Nobel Laureate Yoshinori Ohsumi
Village News staff
Autophagy, a cellular process discovered by Japanese cell biologist Yoshinori Ohsumi, emerged as a topic in medical research. This process, initiated during fasting or starvation, involves cells consuming their own components to cope with a lack of nutrients and energy. Yoshinori Ohsumi’s groundbreaking work in unraveling the mysteries of autophagy earned him the Nobel Prize in Physiology or Medicine, and it has since become an area of study in understanding disease prevention and cancer treatment. This article delves into the significance of autophagy and its benefits in fighting cancer.
The term “autophagy” originates from Greek words: “auto” meaning self and “phagy” meaning eating. Essentially, it refers to a cellular process whereby cells degrade and recycle their own damaged or unnecessary components, such as proteins, organelles and even invading pathogens. Autophagy is a natural and essential part of the body’s defense mechanisms, helping maintain cellular homeostasis and ensure optimal cellular function.
How autophagy works
Autophagy is a highly orchestrated process involving a series of steps.
In initiation, cellular stressors, such as nutrient scarcity or oxidative stress, trigger the activation of autophagy. It begins with the formation of a structure known as the phagophore or isolation membrane.
In elongation, the phagophore expands and engulfs the targeted cellular components, forming a double-membrane vesicle called the autophagosome.
In maturation, the autophagosome fuses with lysosomes, which contain digestive enzymes, forming an autolysosome. The contents of the autophagosome are then degraded by these enzymes.
In recycling, the degraded components are broken down into their basic building blocks of amino acids, fatty acids, etc., which are subsequently recycled and utilized to synthesize new molecules or generate energy for the cell.
Autophagy and disease prevention
Autophagy serves as a crucial cellular mechanism for preventing a wide array of diseases. By clearing damaged proteins and organelles, autophagy maintains cellular health and prevents the accumulation of toxic aggregates that could lead to neurodegenerative diseases like Alzheimer’s disease and Parkinson’s disease.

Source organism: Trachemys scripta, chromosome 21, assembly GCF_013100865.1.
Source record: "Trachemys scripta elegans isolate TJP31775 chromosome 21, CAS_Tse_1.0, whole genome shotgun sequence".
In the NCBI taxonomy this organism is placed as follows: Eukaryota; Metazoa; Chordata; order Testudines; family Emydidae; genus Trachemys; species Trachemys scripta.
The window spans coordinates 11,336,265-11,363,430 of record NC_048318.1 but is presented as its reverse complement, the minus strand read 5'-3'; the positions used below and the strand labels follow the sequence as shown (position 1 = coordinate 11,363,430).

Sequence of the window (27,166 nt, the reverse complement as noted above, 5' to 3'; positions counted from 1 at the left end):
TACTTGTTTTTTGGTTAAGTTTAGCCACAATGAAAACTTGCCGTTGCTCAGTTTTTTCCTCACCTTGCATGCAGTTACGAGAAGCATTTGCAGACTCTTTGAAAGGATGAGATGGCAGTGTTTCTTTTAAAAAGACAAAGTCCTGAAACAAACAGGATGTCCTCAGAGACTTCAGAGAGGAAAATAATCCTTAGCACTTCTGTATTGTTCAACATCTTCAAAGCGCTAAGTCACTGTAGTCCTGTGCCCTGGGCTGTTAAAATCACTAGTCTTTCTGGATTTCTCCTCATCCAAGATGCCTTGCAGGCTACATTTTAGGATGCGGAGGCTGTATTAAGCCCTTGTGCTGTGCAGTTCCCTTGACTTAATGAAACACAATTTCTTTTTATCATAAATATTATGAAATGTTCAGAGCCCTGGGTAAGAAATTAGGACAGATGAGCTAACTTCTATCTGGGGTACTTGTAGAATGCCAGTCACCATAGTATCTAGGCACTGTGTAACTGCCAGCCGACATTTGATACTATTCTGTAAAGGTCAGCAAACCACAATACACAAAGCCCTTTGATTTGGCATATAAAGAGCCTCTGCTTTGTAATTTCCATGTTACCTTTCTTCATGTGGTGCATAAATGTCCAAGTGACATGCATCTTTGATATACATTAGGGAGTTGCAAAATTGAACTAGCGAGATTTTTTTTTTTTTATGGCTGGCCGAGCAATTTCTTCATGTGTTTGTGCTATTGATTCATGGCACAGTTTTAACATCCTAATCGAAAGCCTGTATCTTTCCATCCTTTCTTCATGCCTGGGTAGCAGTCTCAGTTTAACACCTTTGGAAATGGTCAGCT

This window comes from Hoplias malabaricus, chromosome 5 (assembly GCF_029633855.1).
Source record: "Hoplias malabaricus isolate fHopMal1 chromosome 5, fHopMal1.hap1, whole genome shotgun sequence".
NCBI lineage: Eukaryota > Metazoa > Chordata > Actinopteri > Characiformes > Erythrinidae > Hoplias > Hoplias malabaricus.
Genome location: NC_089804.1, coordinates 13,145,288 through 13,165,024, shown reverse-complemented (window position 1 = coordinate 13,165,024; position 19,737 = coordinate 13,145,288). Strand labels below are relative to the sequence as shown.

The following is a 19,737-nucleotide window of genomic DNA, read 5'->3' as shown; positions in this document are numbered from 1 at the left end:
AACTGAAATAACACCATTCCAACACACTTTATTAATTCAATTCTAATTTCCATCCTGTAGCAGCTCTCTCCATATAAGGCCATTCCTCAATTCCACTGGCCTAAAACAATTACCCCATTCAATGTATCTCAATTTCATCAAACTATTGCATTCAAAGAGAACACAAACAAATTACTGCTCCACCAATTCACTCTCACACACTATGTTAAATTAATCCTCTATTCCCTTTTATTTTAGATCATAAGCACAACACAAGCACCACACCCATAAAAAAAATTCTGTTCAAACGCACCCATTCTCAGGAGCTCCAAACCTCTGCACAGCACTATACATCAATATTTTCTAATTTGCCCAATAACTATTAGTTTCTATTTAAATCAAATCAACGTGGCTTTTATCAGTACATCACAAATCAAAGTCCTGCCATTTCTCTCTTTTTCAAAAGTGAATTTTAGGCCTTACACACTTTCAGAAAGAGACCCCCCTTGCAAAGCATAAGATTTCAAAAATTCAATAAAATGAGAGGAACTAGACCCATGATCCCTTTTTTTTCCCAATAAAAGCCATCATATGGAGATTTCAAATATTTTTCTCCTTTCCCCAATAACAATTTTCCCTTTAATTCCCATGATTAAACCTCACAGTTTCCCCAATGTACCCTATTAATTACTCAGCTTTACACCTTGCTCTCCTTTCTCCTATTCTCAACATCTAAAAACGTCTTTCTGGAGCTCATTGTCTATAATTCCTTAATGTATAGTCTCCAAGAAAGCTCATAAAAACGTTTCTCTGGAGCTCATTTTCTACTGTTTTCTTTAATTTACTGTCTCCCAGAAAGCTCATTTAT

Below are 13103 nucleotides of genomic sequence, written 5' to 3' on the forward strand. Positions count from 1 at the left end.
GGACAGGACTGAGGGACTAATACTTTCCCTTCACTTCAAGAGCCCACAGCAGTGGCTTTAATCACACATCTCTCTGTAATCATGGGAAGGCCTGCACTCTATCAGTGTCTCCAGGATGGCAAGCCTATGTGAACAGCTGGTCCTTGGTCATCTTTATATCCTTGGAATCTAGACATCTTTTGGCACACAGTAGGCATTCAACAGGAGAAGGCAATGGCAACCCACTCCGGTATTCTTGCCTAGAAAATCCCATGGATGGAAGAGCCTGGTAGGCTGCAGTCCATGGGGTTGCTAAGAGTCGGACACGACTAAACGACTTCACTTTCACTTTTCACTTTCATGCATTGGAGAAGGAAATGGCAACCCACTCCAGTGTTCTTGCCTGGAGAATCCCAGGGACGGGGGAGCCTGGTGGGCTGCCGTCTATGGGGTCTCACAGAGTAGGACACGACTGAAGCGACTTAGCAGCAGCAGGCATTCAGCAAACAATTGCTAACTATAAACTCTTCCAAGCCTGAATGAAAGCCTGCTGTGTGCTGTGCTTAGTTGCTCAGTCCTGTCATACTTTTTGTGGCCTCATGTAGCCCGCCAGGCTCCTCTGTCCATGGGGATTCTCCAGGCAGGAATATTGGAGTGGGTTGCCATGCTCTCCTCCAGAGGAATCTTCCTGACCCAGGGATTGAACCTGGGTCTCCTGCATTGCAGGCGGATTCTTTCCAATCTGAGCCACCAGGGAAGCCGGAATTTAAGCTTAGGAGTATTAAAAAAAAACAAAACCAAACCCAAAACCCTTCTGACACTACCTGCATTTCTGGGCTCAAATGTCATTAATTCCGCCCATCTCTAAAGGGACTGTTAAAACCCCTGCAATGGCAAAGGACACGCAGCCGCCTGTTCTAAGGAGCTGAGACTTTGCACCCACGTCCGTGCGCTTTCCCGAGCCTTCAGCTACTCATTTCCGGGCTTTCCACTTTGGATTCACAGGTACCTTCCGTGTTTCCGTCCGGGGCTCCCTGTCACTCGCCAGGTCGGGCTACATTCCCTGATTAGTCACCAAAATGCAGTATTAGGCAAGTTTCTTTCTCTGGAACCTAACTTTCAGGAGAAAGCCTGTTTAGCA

Moreover, autophagy plays a vital role in bolstering the immune system. It helps eliminate intracellular pathogens and plays a significant part in presenting antigens to immune cells, thus aiding in the body’s defense against infections.
Autophagy and cancer
The connection between autophagy and cancer has been a subject of extensive research in recent years. Cancer is characterized by uncontrolled cell growth and the evasion of cell death mechanisms, both of which heavily rely on disruptions in cellular homeostasis. Autophagy, as a regulator of cellular health, plays a complex role in cancer development and treatment.
In its early stages, autophagy acts as a tumor suppressor mechanism by clearing damaged cellular components and preventing the accumulation of genetic mutations that can lead to cancer initiation. It helps maintain genomic stability and prevents the transformation of healthy cells into cancerous ones.
Paradoxically, once tumors have established, autophagy can also facilitate cancer cell survival. In the harsh microenvironment of solid tumors, nutrients and oxygen are scarce, subjecting cancer cells to metabolic stress. Autophagy allows cancer cells to survive under these conditions, promoting tumor growth and resistance to therapies.
The dual role of autophagy in cancer has sparked interest in developing autophagy-targeted therapies. Researchers are exploring the possibility of modulating autophagy to improve cancer treatment outcomes. One approach involves inhibiting autophagy to sensitize cancer cells to conventional therapies, such as chemotherapy and radiation. Another strategy aims to induce excessive autophagy in cancer cells, pushing them into a state of self-destruction known as autophagic cell death.
Autophagy, a cellular process discovered by Nobel laureate Yoshinori Ohsumi, plays a critical role in maintaining cellular homeostasis and preventing diseases. Its multifaceted nature in cancer development and treatment has captured the attention of scientists worldwide. Understanding the intricate workings of autophagy offers promising avenues for developing innovative and effective cancer therapies, potentially opening new doors in the fight against cancer.
Reference: Mizushima, N. (2018). Autophagy: Process and function. Genes & Development, 30(17), 467-480. doi: 10.1101/gad.283592.116